Building Trades

Good Union Jobs Slated For Essex Crossing

February 19, 2015
By Joe Maniscalco

Rendering of the Essex Crossing development.

Rendering of the Essex Crossing development.

New York, NY – The question of who actually builds the expansive Essex Crossing project in Lower Manhattan is still to be determined, but a new jobs training agreement between the development team and 32BJ SEIU means that as many 80 new union jobs will be created once the mixed-use site is built. 

Work on the massive project is set to begin this summer. When completed, Essex Crossing, the largest undeveloped parcel of land in Manhattan below 96th Street, will boast the new Essex Street Market, a 15,000 square-foot park and 1,000 units of residential housing.

Half of those apartments are slated to be affordable. And thanks to this week’s job training deal between the development team and 32BJ SEIU, as well as a commitment to hire local, the units could also theoretically become home to the roughly 80 maintenance and security personnel that will help staff the site. 

“That’s important because when people can afford to live in the areas in which they work, it sustains communities,” 32BJ Secretary-Treasurer Kyle Bragg told LaborPress this week.

According to the agreement between Delancey Street Associates [DSA] and 32BJ, the union will supply instructors who can provide job recruits with the “hard” training they need to be hired at Essex Crossing. 

David Garza, executive director of the Henry Street Settlement, called the local training and hiring commitment a “win-win for the Lower East Side.” 

“Our residents benefit from access to high-quality employment opportunities, 32BJ benefits from a customized recruitment process with trusted partners, and this unique collaboration helps Delancey Street Associates to deliver a meaningful benefit to the community,” Garza said in a statement. 

The new agreement to provide job training as part of the development is said to be the first of its kind, and Bragg expressed his hopes that it will soon be replicated around the city.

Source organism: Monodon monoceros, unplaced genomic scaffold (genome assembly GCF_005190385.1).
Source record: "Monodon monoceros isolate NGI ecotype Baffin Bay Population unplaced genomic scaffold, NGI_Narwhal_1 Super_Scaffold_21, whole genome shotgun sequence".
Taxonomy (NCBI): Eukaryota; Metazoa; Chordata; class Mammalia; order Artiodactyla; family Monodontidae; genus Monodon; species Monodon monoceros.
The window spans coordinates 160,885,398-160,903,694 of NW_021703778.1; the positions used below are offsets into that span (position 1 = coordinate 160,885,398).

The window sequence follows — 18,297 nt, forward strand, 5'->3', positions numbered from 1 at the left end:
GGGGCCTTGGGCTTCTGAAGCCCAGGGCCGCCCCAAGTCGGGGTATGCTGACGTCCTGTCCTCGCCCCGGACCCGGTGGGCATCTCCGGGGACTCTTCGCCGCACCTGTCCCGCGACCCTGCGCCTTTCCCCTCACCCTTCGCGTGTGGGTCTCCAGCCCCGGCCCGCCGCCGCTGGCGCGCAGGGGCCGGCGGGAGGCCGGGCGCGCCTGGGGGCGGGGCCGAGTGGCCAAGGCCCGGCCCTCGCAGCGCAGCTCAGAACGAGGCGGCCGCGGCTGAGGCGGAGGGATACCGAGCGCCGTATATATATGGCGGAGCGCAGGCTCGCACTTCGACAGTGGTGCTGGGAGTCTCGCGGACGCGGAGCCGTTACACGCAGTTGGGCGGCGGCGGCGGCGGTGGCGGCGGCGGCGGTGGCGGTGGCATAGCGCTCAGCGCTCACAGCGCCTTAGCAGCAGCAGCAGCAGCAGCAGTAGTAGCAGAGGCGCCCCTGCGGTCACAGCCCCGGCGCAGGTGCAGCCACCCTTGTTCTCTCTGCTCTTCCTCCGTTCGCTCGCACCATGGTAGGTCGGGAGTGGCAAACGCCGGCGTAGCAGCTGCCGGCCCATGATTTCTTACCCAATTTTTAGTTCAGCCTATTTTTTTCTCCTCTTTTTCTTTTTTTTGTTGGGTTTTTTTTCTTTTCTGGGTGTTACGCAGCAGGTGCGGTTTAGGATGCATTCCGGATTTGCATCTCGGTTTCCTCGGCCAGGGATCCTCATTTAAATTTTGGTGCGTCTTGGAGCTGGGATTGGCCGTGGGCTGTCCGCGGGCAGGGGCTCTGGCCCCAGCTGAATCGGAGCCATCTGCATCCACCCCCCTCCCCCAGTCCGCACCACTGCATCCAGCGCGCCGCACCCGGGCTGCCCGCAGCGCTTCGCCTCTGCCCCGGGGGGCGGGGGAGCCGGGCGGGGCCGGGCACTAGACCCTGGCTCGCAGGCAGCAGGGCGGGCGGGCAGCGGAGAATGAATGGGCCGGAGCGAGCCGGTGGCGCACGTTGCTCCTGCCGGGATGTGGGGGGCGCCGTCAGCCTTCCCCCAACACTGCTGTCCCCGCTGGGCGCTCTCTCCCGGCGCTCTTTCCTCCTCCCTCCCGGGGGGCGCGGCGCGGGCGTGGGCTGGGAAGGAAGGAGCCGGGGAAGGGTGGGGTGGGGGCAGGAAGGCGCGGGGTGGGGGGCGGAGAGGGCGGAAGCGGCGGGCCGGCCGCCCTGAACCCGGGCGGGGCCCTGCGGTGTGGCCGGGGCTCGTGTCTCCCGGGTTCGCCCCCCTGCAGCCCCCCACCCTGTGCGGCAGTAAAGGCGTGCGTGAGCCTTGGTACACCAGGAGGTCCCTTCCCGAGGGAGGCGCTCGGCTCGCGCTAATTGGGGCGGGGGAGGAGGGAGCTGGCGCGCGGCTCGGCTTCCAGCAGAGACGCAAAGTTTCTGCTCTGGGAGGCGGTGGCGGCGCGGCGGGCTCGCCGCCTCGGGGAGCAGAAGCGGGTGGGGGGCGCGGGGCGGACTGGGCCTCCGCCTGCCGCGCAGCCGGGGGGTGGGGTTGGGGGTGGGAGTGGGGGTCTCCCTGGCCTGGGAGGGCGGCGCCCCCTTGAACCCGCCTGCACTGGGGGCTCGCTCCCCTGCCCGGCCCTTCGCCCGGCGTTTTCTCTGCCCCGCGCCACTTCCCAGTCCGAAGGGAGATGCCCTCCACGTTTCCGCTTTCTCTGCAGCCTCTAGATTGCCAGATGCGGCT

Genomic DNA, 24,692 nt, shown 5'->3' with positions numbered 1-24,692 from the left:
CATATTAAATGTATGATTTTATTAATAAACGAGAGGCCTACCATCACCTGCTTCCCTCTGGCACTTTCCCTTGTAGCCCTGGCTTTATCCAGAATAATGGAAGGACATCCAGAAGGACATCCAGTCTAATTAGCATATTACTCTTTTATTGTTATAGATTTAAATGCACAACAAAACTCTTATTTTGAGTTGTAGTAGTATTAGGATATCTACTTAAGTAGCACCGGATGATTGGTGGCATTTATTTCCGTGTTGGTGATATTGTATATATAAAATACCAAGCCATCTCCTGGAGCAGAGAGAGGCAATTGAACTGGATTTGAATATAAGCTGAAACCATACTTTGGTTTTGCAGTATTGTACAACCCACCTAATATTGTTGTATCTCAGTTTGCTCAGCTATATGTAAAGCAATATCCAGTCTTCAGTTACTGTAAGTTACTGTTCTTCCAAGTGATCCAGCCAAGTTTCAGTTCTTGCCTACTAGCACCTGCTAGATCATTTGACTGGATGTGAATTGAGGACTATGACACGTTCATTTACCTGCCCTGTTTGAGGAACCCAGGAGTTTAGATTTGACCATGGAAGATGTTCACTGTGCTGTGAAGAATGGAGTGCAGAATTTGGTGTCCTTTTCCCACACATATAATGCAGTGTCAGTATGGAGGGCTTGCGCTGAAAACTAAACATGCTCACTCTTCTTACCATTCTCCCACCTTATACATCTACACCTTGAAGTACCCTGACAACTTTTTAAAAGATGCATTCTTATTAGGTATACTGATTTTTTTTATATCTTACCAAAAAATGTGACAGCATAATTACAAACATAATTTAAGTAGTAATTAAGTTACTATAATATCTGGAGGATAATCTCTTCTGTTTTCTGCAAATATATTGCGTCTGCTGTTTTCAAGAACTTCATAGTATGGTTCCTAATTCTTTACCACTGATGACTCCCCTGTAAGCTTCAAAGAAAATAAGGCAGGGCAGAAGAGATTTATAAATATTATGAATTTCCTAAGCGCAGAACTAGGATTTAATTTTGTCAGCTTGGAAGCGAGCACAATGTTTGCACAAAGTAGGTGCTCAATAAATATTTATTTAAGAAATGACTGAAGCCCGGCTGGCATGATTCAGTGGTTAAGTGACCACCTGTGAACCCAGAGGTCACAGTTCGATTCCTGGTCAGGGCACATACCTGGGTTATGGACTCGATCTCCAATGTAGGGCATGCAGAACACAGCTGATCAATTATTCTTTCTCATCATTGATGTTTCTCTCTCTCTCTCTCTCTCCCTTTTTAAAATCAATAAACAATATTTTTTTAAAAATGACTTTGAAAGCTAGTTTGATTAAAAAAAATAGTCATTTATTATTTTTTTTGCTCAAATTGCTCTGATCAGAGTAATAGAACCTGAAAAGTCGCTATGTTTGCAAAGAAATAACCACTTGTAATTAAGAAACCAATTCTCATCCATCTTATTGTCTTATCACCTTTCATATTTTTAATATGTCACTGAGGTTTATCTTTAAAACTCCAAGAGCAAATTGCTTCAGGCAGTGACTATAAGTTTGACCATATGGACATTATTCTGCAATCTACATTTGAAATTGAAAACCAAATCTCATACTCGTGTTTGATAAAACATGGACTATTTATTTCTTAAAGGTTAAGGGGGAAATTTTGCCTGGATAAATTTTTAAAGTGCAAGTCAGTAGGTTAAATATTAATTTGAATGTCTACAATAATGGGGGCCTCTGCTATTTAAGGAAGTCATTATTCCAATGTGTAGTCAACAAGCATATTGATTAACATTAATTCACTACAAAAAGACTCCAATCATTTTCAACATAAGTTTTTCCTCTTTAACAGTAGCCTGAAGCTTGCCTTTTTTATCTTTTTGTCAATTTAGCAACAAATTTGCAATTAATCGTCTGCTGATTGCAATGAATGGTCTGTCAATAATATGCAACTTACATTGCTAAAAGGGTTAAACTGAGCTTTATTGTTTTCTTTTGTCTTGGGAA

“Hopefully, with its success, other developers will look at it and want to model behind it,” the secretary-treasurer said. 

Ron Moelis, one of the development team’s principals, praised the public-private workforce development partnership, and said that after decades of community feedback, the Essex Crossing project is being crafted to “reflect the soul of the Lower East Side.”

DSA members got a ton of community feedback at a NYC Housing Development Corporation hearing held in November, in which members of the Concrete Industry Coalition testified about the abuses they regularly encountered on Auringer-affiliated construction sites.

Auringer is one of the largest non-union contractors in the city, and a major sub-contractor for DSA development partners. But disgusted Auringer employees have walked off jobsites charging worker abuses ranging from wage theft to sexual harassment. 

A new video documentary released earlier this week, depicts the plight of some of those workers, and calls on the city to stop doing business with Auringer. 

At the November NYC Housing and Development Corporation hearing, a spokesperson for DSA members called workers’ horror stories “informative,” but declined to comment further. 

DSA has reportedly still not decided on who they’ll ultimately hire to construct the Essex Crossing project, but it's getting high marks for working with 32BJ SEIU to staff it. 

New York City Economic Development Corporation President Kyle Kimball released a statement saying, “I commend DSA for its commitment to ensuring that Essex Crossing’s neighbors are trained and readied for the dozens of quality property service jobs the project will create."

 

 

 

February 18, 2015

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